CSR activities are measured through an ideal framework provided by the EFQM to understand the influence of these activities on the business performance. So far this theory has been wieldy accepted and practised by business globally as a tradition. Similarly, the managerial conception of responsibility is dominated by a leitmotiv of wealth creation. Stakeholders, in this case, are those who have a stake in the organization hence when the concern of profits is mentioned, they are acknowledged. Arguments have it that the value of a shareholder can be maximized in specific conditions. Political theories The interaction and connection between business and society is a focus that several groups of CSR theories major in regarding position and power of business and responsibility.
Due to that, we are able to classify most relevant theories of CSR into four main groups of political, instrumental, value and integrative theories. These four major theories could be further analyzed through a research into their most relevant theories. This will specifically consider the limitations and contributions of each theory. Finally, the most challenging part is the strategy for coming up with a new theory that would help fix these limitations. An accurate knowledge of reality and a sound and ethical foundation will be required to achieve it. Nonetheless, deals conducted by the business goes positively with the health of the environment and safety, information disclosure, corporate governance, and with no corruption nor bribery. The GR1 G3. 1 indices considered by Apple has helped in relating to human rights, economy, and society for its governance publication, recycling, supplier responsibility, and product environment products.
Apple’s indicator records report on steps taken to eradicate child labour (Smith, et al. The EN26 performance indicator has been used by the firm on product environmental reports, this initiative helps it strategize on ways of reducing the environmental impact that might be as a result of its products. Human right is a vital aspect of the CSR management of the company, its suppliers are asked to understand the rights of each worker and conduct their work with dignity. Compliance with CSR Standards Responsibility To ensure there are proper working conditions in the factories, Apple considers the responsibility of the firm. As it is stated in the supplier conduct, “Apple is committed to ensuring that working conditions in Apple’s supply chain are safe, that workers are treated with respect and dignity, and that manufacturing processes are environmentally responsible” (Lewis, 2014).
Involvement of stakeholder Regarding corporate and social responsibility issues, Apple does not give information on whether stakeholders are involved. Dialogue with stakeholders is encouraged by EICC since stakeholders are an active member. The company has about 900,000 workers with over 420, 000 contracted to work at the Shenzhen plants of Foxconn. 15 factories have been covered in this plant including hospital, hostels, hotels, and banks. In 2006, there were complains concerning discrimination of workers from China by leaders in Taiwan. About a year later in May 2010, via the media, Foxconn was the main topic of discussion on suicides cases. Workers amounting to 13 were reported to commit suicide from 2009 to 2010. However, it was revealed after several interviews by Foxconn workers that not all workers were dissatisfied. Some said that it was even worse to work at smaller companies.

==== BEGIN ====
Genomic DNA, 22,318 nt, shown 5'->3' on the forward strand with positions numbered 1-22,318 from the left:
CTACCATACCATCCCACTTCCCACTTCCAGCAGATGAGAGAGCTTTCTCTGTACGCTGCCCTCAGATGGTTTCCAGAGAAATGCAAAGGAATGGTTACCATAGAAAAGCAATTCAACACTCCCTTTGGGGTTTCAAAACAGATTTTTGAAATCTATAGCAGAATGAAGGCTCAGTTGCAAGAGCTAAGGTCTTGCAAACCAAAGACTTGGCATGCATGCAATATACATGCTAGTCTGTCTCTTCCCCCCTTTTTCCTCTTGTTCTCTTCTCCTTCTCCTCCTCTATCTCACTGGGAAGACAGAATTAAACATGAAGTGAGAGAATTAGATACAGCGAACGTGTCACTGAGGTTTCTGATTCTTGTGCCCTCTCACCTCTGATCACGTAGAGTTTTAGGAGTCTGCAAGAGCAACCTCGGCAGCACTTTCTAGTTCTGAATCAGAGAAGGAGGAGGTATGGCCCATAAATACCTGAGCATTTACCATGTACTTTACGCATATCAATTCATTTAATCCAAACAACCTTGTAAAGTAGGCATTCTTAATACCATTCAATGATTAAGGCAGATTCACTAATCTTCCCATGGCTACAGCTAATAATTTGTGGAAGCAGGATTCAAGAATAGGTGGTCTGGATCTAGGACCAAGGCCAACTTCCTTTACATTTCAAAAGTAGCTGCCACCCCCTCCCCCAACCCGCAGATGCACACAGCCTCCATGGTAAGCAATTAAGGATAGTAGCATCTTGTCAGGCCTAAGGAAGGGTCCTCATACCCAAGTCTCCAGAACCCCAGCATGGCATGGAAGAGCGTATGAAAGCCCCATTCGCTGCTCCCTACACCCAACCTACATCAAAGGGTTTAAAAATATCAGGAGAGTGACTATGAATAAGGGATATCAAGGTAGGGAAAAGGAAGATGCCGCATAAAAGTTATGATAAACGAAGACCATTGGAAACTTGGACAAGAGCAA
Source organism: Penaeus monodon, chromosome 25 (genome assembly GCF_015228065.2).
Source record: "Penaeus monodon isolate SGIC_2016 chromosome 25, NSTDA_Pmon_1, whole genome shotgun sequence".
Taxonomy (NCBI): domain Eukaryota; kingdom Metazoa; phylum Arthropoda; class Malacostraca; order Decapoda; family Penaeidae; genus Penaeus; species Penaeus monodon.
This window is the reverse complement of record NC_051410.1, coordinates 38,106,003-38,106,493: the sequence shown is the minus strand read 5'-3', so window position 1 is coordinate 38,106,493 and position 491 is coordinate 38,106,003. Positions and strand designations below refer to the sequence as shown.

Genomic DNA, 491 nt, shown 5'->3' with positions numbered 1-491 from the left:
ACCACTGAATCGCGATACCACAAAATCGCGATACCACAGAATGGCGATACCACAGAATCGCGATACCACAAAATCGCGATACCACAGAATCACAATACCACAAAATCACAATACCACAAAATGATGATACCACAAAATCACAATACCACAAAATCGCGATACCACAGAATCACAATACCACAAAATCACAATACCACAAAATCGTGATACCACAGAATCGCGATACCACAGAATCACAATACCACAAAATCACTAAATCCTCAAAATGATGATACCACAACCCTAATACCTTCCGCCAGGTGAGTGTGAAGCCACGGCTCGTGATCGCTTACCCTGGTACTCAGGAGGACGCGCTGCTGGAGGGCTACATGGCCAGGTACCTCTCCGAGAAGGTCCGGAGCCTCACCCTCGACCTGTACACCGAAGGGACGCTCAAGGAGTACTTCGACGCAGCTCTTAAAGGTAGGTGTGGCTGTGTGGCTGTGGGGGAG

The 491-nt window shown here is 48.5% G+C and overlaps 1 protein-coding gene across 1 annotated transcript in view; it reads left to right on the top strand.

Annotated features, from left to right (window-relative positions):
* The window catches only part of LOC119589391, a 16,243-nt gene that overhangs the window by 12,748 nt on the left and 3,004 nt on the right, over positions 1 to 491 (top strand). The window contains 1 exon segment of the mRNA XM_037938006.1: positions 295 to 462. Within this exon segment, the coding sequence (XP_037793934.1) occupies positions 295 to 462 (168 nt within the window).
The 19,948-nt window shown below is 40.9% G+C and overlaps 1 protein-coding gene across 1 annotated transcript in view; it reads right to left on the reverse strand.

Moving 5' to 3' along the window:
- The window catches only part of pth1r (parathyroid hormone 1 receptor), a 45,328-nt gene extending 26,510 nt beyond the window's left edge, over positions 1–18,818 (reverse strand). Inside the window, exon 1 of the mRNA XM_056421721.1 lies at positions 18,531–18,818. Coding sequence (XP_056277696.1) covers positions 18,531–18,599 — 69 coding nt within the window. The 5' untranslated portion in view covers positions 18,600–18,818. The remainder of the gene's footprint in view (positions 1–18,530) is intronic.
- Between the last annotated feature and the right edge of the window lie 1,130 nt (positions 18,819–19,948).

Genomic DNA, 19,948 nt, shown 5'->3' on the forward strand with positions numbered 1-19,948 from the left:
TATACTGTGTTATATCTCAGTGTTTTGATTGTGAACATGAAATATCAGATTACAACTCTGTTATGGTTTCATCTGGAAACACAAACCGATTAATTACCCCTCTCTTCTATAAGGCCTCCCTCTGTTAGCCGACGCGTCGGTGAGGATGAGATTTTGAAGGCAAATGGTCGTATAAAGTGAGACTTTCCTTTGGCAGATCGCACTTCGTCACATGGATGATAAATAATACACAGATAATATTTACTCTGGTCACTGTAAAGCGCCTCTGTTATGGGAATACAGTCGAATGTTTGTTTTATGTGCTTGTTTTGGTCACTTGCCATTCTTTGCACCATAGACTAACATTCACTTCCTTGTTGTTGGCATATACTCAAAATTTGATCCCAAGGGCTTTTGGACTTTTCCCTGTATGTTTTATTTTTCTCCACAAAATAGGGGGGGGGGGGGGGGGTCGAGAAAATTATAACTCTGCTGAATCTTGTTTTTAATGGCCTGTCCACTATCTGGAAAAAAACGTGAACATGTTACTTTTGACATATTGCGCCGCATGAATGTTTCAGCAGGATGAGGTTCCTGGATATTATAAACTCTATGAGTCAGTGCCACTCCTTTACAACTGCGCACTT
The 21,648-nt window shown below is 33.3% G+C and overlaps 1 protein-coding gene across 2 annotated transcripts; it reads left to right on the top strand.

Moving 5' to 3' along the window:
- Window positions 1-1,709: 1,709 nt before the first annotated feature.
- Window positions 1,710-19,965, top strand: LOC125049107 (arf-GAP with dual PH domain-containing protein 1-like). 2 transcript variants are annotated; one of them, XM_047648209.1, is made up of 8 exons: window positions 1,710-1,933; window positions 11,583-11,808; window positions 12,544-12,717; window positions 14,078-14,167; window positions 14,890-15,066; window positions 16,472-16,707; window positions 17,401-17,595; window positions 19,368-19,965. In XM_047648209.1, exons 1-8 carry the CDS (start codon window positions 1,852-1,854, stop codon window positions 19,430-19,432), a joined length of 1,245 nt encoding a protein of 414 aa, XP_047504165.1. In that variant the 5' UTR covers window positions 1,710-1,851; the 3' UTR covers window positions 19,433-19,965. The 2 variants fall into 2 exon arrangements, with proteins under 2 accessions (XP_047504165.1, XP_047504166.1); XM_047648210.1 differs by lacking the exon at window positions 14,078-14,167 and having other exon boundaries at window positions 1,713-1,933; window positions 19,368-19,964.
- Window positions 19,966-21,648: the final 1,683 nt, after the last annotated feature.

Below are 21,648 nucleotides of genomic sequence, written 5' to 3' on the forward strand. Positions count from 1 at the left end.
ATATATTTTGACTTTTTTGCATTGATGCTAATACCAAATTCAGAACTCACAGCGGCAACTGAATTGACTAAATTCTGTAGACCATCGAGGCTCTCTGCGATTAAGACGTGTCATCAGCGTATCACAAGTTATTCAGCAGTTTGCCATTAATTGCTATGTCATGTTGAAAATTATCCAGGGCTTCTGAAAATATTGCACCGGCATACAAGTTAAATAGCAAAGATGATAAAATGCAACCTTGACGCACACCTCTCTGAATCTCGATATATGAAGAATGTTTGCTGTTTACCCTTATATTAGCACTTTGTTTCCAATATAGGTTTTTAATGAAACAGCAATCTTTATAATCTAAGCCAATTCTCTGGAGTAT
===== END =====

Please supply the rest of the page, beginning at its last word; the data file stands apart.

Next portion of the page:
A worker from Foxconn eve added that the suicides incident to them sounded like media propaganda; an exaggeration and possibly these suicides to him were a result of romance or sentiment at work. The media reported in 2011 that there was a high rise of child labour in suppliers dealing with iPhones, and iPods. A supplier responsibility report by Apple in 20111 revealed a total of 91 workers who were underage working at the suppliers (Torres, et al. Apple had to terminate a few business contract with convicted companies, for instance, one was reported to have poor governance that led to child labour. To curb hiring of underage workers in future, Apple had to set up a training in 2010. The Chinese labour does the training for human resources managers, however, child labour issues will most likely not be solved through such training.
Shortage of labour is as a result of the rise in labour cost, raw materials and energy. Such instances force factory owners to either find cheaper labour or cut costs. Business Horizons 10(4), 45–51 ed. s. l. :s. n. & Roy, M. J. Sustainability in action: Identifying and measuring to identifying key performance Drivers. s. l. s. l. :s. n. Husted, B. Kane, G. et al. Strategy, not technology, drives digital transformation. MIT Sloan Management Review and Deloitte University Press, 14. s. n. Ku¨sku¨, F. From necessity to responsibility: Evidence for corporate environmental citizenship activities from a developing country perspective. Corporate Social Responsibility and Environmental Management. ed. Lewis, T. Booms. In Book of Extremes (pp. Copernicus, Cham. s. E. & Kramer, M. R. The link between competitive advantage and corporate social responbility.